The submissions keep rolling in for the Josiah Youth Media Festival. With a postmark deadline of Monday, June 1st, we received most of the local videos Tuesday. Today (Wednesday) we got submissions from Dallas, Houston, Austin, and one from Albuquerque. Tomorrow we should get some from further afield. Some stragglers Friday and Saturday. And our international submissions (well, there’s one that I know of) maybe not until next week.
We currently stand at 84 submitted short films. It’s not inconceivable that we’ll break 100 this year.
This is year three for JYMF. Our first year, if I recall correctly, we received 90 or so submissions. And over 40 came from the Film School at Harlandale, representing two years of hard work from the talented students under the guidance of George Ozuna. So, Ozuna’s kids stacked the deck back in 2007. And because young filmmakers aren’t allowed to resubmit their work, we received a smaller number from Harlandale for 2008. I forget what the final number of total submissions were, but it was less than 2007. But it looks like this year we’ve managed to push our out-reach so as to over-come the 2007 Ozuna effect.
Early this evening I checked my email. I had mail. And it was from Humanities Texas. I’d applied for one of their mini grants to help with the funding of the Saturday student workshops for the Josiah Fest. The mini grants top off at 1,500 bucks. We didn’t get the full requested amount. This is far from uncommon in the granting world. And, dammit, it can be rather frustrating. Not because the funds aren’t as much as you’d like (because, you know, they could have given you nothing), but because this can send ripples throughout your paperwork. In this case, it wasn’t so bad. All I have to do is send in a couple of forms. Budget adjustment and such.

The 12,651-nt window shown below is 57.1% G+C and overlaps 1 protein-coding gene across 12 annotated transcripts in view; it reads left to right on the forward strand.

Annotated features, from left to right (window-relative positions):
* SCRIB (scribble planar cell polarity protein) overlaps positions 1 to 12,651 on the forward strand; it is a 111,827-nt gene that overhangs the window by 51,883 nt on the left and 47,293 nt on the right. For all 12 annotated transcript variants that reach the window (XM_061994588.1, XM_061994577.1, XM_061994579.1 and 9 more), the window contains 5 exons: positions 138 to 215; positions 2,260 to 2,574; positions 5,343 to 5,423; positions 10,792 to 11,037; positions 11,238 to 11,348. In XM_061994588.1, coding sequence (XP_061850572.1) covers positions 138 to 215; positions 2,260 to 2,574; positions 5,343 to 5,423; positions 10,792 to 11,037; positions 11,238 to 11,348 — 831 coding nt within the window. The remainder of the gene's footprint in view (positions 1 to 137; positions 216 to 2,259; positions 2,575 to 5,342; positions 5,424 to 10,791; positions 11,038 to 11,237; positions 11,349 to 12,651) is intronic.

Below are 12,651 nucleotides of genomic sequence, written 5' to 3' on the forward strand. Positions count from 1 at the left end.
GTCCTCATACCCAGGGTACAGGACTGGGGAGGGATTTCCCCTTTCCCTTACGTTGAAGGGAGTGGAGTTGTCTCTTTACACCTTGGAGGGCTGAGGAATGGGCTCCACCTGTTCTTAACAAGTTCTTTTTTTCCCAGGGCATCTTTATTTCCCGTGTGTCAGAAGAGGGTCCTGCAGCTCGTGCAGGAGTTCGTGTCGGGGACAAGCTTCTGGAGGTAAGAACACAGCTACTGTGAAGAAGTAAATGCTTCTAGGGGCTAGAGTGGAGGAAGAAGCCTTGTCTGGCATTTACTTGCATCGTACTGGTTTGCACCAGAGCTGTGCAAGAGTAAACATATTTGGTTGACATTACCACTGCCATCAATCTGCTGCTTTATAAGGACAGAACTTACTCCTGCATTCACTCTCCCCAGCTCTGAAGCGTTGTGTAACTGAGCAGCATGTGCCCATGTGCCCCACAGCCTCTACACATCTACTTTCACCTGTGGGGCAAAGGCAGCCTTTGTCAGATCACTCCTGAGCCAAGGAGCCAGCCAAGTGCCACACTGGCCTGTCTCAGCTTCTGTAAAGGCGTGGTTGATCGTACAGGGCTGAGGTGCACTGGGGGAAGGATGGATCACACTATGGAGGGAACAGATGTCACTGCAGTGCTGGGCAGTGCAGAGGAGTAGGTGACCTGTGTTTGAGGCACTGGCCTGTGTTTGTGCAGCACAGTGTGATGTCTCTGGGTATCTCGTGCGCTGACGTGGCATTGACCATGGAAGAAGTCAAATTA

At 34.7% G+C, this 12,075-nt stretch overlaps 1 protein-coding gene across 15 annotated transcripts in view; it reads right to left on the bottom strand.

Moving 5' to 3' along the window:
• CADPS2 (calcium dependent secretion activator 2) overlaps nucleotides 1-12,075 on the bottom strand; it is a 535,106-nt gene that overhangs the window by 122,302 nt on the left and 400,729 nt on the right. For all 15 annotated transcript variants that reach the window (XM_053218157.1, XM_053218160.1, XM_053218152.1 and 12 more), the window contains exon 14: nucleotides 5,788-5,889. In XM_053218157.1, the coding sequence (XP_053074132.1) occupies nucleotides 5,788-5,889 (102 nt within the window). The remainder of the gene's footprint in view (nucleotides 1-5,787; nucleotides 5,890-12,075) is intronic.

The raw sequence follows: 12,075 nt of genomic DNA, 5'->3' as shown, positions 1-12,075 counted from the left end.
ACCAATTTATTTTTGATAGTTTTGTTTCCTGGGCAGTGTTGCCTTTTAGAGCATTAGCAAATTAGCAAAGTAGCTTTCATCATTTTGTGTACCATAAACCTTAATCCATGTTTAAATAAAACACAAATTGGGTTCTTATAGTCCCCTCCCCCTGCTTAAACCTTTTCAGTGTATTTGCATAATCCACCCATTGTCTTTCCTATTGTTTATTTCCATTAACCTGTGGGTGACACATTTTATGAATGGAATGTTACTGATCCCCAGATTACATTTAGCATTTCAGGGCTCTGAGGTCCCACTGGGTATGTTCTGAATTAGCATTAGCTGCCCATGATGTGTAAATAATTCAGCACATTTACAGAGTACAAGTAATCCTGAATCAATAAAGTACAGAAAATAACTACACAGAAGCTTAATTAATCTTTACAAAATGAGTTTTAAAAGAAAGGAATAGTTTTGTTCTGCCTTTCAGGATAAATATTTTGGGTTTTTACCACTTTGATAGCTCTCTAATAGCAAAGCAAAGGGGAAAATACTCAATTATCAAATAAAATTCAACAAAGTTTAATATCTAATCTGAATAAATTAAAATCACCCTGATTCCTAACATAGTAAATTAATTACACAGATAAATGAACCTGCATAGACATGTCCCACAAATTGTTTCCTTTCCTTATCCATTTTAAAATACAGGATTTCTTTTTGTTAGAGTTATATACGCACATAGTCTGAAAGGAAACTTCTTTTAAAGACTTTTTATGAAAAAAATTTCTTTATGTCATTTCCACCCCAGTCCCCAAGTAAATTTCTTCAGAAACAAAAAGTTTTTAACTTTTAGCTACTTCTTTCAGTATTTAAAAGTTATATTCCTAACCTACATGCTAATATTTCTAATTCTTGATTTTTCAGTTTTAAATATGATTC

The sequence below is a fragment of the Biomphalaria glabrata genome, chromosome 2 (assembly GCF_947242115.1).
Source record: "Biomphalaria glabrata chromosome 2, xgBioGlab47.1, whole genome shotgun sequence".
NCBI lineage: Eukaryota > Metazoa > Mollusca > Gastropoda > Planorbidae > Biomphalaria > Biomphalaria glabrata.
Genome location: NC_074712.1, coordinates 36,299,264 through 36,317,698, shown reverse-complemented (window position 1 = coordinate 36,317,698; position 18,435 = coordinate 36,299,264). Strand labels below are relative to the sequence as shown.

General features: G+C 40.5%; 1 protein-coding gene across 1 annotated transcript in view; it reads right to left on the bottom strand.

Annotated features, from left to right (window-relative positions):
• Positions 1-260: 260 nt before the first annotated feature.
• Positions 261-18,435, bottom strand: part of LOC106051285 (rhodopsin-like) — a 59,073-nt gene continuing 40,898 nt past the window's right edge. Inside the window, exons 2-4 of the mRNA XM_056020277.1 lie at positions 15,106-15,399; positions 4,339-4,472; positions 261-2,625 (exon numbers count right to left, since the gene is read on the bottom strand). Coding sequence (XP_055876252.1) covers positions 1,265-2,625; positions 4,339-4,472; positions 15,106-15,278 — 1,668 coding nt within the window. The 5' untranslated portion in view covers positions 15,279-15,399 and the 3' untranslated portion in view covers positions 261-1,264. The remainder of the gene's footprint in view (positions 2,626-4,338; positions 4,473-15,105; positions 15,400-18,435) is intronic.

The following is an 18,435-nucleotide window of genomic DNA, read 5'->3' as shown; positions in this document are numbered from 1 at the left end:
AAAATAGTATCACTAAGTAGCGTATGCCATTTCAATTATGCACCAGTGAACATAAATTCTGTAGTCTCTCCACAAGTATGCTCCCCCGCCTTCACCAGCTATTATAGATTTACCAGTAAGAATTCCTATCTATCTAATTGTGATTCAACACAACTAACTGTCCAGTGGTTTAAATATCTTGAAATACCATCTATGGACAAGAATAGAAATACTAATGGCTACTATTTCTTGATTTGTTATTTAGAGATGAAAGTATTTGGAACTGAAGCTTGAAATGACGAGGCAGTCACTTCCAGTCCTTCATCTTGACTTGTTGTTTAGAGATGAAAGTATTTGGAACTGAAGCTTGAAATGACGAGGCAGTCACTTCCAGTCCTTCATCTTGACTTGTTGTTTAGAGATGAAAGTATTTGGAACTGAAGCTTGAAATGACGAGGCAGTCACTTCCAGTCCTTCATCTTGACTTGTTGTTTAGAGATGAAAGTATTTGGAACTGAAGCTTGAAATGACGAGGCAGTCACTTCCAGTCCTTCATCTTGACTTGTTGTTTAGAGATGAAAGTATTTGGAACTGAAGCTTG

Even though JYMF isn’t a personal creative project of mine, it is a film festival of which I’m the project manager. And it was me who generated the granting paperwork. So, in a tangential way of speaking, I just got my second grant. (My first grant was even more tangential.) (And in another parenthetical I should point out that I (and I mean “we”) would never have gotten this grant were it not for all the decades of hard fucking work the Cisneros put into URBAN-15. But, still, I want to claim a tiny little slice of this success.)
Pretty cool! URBAN-15 is kicking ass!
And Eric Lupfer and Humanities Texas — well, you guys just rock!!
I was checking Twitter today and saw mention from Sam Lerma that he would be sending a live video stream of the San Antonio Film Festival’s press conference. I’m dismissive of these live streams. Usually I’m too busy to tune. However, if I remember later, I do go back and click on the link and usually it’s archived. And then I watch it.
Anyway, today I decided to give Dar Miller a call and see what was going on with her film festival, SAL (San Antonio Local Film Festival). When she answered, she asked if I was watching Sam’s live feed. As we chatted, I opened the browser on my laptop and clicked over.